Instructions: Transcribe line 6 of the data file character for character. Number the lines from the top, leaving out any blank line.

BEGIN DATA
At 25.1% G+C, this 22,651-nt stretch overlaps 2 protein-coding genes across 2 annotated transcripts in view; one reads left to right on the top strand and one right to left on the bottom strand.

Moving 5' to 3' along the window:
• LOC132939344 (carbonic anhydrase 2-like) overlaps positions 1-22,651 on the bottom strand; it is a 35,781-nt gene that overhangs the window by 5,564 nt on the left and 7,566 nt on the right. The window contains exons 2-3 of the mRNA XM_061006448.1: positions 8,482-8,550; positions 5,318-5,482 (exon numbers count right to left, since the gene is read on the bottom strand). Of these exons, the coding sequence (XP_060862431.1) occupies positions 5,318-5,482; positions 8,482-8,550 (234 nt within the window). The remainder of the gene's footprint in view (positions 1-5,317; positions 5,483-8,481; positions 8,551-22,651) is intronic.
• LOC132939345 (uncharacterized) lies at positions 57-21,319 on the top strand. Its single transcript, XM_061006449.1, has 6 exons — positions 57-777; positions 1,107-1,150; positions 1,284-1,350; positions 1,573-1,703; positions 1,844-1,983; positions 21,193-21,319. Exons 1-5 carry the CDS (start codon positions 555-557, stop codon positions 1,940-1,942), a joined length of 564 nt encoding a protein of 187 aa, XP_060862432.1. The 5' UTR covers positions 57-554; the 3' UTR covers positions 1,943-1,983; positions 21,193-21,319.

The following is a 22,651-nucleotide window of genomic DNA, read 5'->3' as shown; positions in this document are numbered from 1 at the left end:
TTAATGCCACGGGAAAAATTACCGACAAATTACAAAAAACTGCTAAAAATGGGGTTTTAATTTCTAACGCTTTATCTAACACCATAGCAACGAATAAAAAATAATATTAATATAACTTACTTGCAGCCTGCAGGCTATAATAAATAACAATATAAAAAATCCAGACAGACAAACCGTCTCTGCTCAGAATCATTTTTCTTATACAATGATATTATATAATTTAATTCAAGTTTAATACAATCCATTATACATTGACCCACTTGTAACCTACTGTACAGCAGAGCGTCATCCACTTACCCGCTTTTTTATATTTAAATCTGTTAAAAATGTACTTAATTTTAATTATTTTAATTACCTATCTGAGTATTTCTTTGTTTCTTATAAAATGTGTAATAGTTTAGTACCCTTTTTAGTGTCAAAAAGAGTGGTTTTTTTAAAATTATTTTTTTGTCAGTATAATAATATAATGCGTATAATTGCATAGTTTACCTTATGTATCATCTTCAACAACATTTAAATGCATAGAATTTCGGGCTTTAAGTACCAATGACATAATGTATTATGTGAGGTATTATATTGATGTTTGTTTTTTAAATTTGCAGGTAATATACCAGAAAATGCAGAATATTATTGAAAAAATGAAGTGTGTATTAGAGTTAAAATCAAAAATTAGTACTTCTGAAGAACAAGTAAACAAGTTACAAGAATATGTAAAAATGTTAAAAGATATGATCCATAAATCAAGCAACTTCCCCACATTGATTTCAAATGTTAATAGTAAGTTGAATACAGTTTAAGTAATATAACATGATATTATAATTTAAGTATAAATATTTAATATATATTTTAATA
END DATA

TTAATGCCACGGGAAAAATTACCGACAAATTACAAAAAACTGCTAAAAATGGGGTTTTAATTTCTAACGCTTTATCTAACACCATAGCAACGAATAAAAAATAATATTAATATAACTTACTTGCAGCCTGCAGGCTATAATAAATAACAATATAAAAAATCCAGACAGACAAACCGTCTCTGCTCAGAATCATTTTTCTTATACAATGATATTATATAATTTAATTCAAGTTTAATACAATCCATTATACATTGACCCACTTGTAACCTACTGTACAGCAGAGCGTCATCCACTTACCCGCTTTTTTATATTTAAATCTGTTAAAAATGTACTTAATTTTAATTATTTTAATTACCTATCTGAGTATTTCTTTGTTTCTTATAAAATGTGTAATAGTTTAGTACCCTTTTTAGTGTCAAAAAGAGTGGTTTTTTTAAAATTATTTTTTTGTCAGTATAATAATATAATGCGTATAATTGCATAGTTTACCTTATGTATCATCTTCAACAACATTTAAATGCATAGAATTTCGGGCTTTAAGTACCAATGACATAATGTATTATGTGAGGTATTATATTGATGTTTGTTTTTTAAATTTGCAGGTAATATACCAGAAAATGCAGAATATTATTGAAAAAATGAAGTGTGTATTAGAGTTAAAATCAAAAATTAGTACTTCTGAAGAACAAGTAAACAAGTTACAAGAATATGTAAAAATGTTAAAAGATATGATCCATAAATCAAGCAACTTCCCCACATTGATTTCAAATGTTAATAGTAAGTTGAATACAGTTTAAGTAATATAACATGATATTATAATTTAAGTATAAATATTTAATATATATTTTAATA